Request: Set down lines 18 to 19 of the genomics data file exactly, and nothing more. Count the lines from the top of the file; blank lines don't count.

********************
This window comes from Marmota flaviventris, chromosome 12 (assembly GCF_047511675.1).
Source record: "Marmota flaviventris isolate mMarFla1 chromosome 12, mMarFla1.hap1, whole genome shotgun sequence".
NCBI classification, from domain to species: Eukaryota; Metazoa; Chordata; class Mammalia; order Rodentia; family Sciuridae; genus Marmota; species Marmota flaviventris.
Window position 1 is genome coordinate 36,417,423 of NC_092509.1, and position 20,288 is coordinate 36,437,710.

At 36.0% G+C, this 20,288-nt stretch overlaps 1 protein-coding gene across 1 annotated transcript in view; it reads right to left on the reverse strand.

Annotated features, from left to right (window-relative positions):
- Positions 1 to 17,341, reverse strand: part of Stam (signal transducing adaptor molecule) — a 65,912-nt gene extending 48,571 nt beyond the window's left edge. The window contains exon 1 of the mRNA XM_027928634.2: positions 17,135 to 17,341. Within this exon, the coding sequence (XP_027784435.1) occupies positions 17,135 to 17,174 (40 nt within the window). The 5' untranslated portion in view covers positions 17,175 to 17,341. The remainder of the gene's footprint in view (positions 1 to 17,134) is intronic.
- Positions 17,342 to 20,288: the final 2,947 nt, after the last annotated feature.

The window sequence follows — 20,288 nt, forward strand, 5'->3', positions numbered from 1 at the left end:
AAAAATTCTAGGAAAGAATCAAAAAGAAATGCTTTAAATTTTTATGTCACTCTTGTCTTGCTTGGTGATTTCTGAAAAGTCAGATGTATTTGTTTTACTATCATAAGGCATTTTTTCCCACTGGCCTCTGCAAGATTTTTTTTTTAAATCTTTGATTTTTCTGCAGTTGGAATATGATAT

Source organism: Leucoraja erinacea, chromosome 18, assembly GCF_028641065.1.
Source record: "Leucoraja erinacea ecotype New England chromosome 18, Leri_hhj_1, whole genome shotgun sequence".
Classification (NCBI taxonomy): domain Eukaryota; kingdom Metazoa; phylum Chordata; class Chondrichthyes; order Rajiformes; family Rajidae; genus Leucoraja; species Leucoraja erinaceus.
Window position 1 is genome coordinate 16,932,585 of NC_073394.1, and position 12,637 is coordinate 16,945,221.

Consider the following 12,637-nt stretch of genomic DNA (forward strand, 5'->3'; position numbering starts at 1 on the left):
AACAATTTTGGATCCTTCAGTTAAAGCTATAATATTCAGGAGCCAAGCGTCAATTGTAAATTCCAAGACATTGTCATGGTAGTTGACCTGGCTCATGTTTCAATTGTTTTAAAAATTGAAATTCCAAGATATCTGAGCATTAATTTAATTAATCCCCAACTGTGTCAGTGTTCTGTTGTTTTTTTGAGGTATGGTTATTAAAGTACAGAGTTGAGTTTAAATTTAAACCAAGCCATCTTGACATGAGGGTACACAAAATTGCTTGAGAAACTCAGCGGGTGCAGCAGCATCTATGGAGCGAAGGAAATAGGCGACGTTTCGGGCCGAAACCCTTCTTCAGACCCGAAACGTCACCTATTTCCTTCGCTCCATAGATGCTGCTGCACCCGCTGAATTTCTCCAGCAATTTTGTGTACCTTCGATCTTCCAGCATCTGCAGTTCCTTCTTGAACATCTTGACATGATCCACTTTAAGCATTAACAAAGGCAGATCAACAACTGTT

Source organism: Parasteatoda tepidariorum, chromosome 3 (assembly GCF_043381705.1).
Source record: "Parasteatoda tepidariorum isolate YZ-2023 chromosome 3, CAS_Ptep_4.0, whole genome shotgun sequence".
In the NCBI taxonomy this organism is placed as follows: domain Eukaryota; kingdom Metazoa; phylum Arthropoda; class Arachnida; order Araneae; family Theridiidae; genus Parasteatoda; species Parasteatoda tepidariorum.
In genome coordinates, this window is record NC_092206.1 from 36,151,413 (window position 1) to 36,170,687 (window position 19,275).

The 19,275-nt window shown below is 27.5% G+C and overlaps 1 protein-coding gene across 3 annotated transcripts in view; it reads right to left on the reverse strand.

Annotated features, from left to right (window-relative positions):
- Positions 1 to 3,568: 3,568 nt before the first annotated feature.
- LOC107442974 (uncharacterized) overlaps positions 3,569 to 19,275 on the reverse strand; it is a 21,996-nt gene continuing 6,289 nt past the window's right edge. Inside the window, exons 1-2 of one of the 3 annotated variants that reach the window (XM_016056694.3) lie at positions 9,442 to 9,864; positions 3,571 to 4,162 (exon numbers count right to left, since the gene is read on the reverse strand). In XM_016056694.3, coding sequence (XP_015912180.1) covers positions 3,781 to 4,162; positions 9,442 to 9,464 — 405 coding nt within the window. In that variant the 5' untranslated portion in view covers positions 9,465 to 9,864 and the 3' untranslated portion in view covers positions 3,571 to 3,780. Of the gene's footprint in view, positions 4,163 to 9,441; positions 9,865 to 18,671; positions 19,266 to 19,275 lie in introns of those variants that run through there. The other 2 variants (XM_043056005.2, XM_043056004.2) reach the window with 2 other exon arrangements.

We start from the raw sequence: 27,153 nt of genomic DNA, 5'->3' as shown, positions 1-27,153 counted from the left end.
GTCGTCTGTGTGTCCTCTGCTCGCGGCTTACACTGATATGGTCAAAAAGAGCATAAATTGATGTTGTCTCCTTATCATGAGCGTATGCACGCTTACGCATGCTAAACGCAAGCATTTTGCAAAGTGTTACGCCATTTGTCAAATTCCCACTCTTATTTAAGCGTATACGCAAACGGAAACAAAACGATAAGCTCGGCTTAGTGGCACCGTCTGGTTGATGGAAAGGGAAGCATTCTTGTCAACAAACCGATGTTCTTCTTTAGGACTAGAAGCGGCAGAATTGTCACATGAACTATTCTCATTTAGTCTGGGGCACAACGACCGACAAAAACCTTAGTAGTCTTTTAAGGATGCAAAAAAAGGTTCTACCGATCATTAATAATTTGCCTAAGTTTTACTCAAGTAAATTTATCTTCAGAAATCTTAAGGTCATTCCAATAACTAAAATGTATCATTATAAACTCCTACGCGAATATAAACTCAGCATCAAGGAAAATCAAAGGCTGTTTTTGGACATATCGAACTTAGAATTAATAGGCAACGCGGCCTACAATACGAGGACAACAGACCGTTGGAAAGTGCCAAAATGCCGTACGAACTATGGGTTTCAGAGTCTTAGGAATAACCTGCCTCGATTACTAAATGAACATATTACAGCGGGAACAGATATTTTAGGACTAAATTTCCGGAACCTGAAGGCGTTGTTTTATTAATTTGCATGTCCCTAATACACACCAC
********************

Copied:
Source record: "Parasteatoda tepidariorum isolate YZ-2023 chromosome 3, CAS_Ptep_4.0, whole genome shotgun sequence".
In the NCBI taxonomy this organism is placed as follows: domain Eukaryota; kingdom Metazoa; phylum Arthropoda; class Arachnida; order Araneae; family Theridiidae; genus Parasteatoda; species Parasteatoda tepidariorum.